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Major Religions & Spiritual Beliefs, Islam


An example of Allah written in simple calligraphic Arabic

Islam's relation to other Faiths

Islamic view of Jews and Christians
The Qur'an uses the term People of the Book to include all monotheists, including Jews, Christians and Muslims. According to Islam, all nations were given a Messenger and guidance from Allah.

Islam holds that all Prophets of Judaism and Christianity came with the same message: there is only one god, and that He is indivisible, all-powerful, and God of every nation, tribe and people - whether they accepted it or not. Islam teaches that Judaism and Christianity both worship God - but that their holy books, scriptures, and teachings were changed over time and perverted with doctrines like the trinity (which Islam finds polytheistic), and ideas of any one people being the chosen people (which Islam considers to be racist).

Faisal Mosque, located in Islamabad, the capital city of Pakistan, was built in 1986. It's one of the largest mosques in Asia.

Inclusivistic thought in Islam

Some Muslims, who believe that people of faith in Islam, Christianity, and Judaism all serve the same God, cite verses such as the following:
  • "Those with Faith, those who are Jews, and the Christians and Sabaeans, all who have Faith in Allah and the Last Day and act rightly, will have their reward with their Lord. They will feel no fear and will know no sorrow." (Surat al-Baqara; 2:62).
  • "Call to the way of your Lord with wisdom and fair admonition, and argue with them in the kindest way. Your Lord knows best who is misguided from His way. And He knows best who are guided." (Surat an-Nahl; 16:125). "...You will find the people most affectionate to those who have iman are those who say, 'We are Christians.' That is because some of them are priests and monks and because they are not arrogant." (Surat al-Ma'ida; 5:82).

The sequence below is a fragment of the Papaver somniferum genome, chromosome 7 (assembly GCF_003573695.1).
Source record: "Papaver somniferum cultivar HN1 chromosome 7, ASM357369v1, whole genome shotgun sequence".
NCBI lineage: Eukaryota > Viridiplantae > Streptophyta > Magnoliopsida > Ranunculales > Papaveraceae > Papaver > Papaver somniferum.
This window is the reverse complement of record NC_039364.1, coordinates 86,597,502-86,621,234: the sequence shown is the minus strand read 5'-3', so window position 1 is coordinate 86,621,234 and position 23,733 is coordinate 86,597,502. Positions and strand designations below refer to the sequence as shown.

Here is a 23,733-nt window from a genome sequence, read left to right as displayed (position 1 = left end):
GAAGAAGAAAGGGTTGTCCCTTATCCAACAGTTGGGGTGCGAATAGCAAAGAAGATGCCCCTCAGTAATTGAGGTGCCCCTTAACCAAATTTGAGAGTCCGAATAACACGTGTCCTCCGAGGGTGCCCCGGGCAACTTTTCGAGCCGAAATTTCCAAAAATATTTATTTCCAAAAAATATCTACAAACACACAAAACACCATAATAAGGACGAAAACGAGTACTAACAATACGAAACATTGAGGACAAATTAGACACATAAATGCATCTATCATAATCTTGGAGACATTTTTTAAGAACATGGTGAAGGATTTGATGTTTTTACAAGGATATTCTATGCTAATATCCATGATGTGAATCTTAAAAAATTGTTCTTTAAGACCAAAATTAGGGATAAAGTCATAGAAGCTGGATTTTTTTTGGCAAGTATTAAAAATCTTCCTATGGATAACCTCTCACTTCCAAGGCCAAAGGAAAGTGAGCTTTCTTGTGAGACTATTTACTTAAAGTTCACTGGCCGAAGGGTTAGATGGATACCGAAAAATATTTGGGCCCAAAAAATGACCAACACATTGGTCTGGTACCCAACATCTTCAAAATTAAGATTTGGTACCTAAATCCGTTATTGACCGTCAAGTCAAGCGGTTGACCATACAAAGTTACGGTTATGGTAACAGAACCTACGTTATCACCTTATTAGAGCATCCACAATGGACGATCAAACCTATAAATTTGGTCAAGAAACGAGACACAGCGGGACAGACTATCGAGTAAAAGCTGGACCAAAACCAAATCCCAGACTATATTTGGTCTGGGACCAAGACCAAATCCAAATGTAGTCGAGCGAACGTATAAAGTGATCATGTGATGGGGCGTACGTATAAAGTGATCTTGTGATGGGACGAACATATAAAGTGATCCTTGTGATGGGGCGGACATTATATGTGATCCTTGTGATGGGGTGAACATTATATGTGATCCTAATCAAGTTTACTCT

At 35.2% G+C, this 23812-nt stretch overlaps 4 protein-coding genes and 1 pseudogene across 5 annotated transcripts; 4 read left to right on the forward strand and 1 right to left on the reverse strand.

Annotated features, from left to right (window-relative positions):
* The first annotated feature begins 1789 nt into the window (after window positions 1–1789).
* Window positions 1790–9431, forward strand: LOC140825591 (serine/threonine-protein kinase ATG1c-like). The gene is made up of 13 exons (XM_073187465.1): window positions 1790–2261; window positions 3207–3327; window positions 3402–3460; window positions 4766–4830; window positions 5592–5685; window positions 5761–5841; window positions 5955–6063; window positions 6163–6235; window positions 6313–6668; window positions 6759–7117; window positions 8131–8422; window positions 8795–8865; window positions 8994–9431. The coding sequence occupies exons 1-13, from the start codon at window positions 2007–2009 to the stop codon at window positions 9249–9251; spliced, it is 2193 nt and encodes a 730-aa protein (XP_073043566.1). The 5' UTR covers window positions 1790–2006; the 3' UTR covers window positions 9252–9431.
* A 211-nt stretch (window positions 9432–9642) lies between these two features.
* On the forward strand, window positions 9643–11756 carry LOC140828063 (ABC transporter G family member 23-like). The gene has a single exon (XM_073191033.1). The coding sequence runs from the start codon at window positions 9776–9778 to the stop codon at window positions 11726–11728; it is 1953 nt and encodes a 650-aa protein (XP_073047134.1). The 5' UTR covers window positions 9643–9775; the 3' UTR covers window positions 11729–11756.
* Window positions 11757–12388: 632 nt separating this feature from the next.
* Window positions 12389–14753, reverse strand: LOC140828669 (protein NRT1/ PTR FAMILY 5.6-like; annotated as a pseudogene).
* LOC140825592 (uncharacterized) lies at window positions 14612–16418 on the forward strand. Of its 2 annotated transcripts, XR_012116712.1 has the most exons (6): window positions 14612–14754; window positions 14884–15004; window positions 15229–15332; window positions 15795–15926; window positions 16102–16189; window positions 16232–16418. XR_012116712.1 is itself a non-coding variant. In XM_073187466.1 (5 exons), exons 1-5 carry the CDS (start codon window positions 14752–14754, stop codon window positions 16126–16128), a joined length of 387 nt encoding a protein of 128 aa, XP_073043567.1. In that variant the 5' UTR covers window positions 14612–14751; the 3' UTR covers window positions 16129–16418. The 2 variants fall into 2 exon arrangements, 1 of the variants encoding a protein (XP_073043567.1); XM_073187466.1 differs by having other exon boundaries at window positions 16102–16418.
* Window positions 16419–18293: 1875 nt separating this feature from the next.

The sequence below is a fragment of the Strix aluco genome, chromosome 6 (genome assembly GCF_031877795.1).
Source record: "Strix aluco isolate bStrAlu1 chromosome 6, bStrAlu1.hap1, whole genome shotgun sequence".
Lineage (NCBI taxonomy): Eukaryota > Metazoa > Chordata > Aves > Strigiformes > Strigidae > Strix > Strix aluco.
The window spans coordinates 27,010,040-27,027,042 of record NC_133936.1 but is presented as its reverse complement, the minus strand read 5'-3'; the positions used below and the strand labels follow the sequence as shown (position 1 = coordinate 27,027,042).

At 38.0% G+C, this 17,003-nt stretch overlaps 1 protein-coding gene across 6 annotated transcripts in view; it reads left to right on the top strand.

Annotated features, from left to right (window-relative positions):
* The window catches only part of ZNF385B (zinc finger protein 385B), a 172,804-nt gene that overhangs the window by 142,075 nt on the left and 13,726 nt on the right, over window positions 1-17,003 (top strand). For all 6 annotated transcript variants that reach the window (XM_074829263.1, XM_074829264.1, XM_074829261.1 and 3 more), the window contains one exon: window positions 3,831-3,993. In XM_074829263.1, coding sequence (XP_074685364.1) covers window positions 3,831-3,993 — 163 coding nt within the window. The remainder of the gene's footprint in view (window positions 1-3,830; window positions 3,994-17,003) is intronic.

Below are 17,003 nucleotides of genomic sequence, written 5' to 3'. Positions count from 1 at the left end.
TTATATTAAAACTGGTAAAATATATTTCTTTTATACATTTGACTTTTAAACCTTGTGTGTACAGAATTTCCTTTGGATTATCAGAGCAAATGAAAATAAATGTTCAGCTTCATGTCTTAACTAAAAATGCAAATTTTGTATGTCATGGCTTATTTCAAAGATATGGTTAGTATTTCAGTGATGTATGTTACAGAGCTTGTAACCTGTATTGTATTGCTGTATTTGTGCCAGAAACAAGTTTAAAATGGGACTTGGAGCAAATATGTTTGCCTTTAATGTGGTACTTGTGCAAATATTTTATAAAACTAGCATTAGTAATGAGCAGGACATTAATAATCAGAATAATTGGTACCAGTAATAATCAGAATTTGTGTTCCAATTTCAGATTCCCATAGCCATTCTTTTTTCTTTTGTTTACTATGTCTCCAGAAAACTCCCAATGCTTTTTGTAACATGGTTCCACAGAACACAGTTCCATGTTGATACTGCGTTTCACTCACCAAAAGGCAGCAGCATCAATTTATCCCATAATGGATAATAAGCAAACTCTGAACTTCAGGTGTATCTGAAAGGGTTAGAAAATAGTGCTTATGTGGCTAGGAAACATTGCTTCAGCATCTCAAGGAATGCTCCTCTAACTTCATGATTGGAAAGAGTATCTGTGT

• "Only argue with the People of the Book in the kindest way - except in the case of those of them who do wrong - saying, 'We have iman in what has been sent down to us and what was sent down to you. Our God and your God are one and we submit to Him." (Surat al-'Ankabut; 29:46).

Exclusivistic thought in Islam

Muslims believe that Judaism and Christianity started out with the same message as Islam, but that eventually, due to their abandonment of adherence to strict monotheism, the followers of Moses earned God's anger (by worshipping the Golden Calf, mentioned in the Biblical account of Moses, and later Ezra) and the followers of Jesus went astray (by worshipping him). It is popularly held by the vast majority of Muslims that the Holy Tawrat (revelation given to Moses) and the Holy Injil (revelation given to Jesus Christ) have been corrupted over time and that the present day Bible and Torah share little or no resemblance to the original message. According to Islam, Muhammad was sent during a time of spiritual darkness and once the Qur'an was finally established, all past revelations were abrogated, making the Last Testament not only for the Arab nation but for all mankind until the Day of Judgement.

Some parts of the Qur'an attribute differences between Muslims and non-Muslims to tahref-ma'any, a "corruption of the meaning" of the words. In this view, the Jewish Bible and Christian New Testament are true, but the Jews and Christians misunderstood the meaning of their own Scripture, and thus need the Qur'an to clearly understand the will of God. However, other parts of the Qur'an make clear that many Jews and Christians used deliberately altered versions of their scripture, and had altered the word of God. This belief was developed further in medieval Islamic polemics, and is a mainstream part of both Sunni and Shi'ite Islam today. This is known as the doctrine of tahref-lafzy, "the corruption of the text". Either way the Quran clearly states that the necessary information which was written in the previous scriptures can also be found in the Quran: "And We have sent down to you (O Muhammad) the Book (this Qur’aan) in truth, confirming the Scripture that came before it and Mohaymin (trustworthy in highness and a witness) over it (old Scriptures). So judge among them by what Allah has revealed" [al-Maa’idah 5:48]